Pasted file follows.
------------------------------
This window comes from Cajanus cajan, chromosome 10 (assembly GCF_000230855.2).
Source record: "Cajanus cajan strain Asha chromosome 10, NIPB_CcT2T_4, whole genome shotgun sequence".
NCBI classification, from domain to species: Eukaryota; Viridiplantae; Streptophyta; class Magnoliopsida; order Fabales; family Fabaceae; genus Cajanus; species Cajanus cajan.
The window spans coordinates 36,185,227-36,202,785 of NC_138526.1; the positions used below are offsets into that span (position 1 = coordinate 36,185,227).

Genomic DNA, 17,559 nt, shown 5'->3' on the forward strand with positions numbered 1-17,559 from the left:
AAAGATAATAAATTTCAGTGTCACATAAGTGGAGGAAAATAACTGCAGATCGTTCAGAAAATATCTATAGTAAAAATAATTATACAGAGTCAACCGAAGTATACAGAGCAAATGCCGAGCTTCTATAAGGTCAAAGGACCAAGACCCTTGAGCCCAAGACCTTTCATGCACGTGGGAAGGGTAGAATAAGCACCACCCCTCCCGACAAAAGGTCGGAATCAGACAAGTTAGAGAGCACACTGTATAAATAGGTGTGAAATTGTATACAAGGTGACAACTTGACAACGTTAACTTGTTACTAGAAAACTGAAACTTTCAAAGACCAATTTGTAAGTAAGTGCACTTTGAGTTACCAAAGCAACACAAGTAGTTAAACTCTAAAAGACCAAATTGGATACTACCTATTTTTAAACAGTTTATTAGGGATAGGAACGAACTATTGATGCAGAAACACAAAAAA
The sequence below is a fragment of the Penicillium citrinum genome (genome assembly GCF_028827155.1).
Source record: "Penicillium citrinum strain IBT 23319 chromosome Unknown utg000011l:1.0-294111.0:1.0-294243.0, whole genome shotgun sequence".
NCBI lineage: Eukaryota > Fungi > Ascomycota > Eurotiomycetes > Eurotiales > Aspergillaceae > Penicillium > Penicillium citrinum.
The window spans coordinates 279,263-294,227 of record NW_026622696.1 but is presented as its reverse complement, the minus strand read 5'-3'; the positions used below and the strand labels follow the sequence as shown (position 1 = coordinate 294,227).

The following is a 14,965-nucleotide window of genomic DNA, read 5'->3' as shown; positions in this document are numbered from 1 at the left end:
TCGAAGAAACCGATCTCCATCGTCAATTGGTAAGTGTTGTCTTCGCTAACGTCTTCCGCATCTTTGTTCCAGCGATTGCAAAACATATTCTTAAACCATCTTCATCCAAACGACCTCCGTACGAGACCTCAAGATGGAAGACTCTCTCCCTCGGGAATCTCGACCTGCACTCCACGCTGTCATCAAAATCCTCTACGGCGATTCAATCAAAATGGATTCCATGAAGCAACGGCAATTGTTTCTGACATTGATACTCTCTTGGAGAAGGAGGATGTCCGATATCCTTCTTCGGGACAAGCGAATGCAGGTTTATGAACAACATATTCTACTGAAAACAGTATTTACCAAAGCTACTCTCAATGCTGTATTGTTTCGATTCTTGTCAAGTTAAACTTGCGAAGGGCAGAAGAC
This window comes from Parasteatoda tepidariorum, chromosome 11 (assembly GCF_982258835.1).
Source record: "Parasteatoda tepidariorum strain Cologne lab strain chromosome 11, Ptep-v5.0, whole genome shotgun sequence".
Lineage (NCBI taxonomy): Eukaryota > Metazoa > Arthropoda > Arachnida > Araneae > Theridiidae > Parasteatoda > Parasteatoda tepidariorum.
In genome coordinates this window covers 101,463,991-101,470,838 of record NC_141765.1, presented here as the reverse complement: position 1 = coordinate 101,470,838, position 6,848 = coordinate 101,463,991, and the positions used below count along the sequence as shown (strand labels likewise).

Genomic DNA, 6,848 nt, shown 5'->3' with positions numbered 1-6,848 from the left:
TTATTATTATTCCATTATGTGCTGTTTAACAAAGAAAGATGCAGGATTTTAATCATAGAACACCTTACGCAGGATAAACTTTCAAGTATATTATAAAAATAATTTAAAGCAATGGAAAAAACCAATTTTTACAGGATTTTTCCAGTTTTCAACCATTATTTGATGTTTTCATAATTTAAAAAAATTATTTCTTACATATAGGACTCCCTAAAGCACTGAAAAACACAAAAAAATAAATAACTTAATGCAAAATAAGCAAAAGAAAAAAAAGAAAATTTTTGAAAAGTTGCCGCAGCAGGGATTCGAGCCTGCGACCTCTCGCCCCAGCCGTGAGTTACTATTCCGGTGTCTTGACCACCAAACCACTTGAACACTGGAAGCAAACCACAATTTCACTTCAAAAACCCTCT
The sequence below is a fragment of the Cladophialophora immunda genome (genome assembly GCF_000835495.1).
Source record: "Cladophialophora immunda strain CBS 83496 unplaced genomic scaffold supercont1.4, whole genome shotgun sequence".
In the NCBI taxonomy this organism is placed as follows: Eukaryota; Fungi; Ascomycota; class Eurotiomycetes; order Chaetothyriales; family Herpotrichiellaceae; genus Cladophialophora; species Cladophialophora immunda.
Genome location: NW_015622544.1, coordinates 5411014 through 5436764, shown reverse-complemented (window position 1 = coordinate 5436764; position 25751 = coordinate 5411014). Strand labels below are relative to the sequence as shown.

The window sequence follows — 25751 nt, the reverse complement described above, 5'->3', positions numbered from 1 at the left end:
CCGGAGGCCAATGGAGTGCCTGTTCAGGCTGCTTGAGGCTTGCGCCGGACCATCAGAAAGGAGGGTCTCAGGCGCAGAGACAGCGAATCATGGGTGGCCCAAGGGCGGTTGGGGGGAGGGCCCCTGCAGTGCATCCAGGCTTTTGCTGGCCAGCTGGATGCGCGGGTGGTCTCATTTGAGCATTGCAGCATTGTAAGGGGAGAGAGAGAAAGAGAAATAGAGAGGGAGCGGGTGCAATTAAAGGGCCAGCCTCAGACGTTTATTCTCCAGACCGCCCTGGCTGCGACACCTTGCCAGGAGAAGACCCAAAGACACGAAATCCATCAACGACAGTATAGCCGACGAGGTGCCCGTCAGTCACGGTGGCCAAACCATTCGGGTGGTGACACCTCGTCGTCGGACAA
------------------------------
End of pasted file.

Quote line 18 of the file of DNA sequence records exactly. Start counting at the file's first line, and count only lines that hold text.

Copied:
TTATTATTATTCCATTATGTGCTGTTTAACAAAGAAAGATGCAGGATTTTAATCATAGAACACCTTACGCAGGATAAACTTTCAAGTATATTATAAAAATAATTTAAAGCAATGGAAAAAACCAATTTTTACAGGATTTTTCCAGTTTTCAACCATTATTTGATGTTTTCATAATTTAAAAAAATTATTTCTTACATATAGGACTCCCTAAAGCACTGAAAAACACAAAAAAATAAATAACTTAATGCAAAATAAGCAAAAGAAAAAAAAGAAAATTTTTGAAAAGTTGCCGCAGCAGGGATTCGAGCCTGCGACCTCTCGCCCCAGCCGTGAGTTACTATTCCGGTGTCTTGACCACCAAACCACTTGAACACTGGAAGCAAACCACAATTTCACTTCAAAAACCCTCT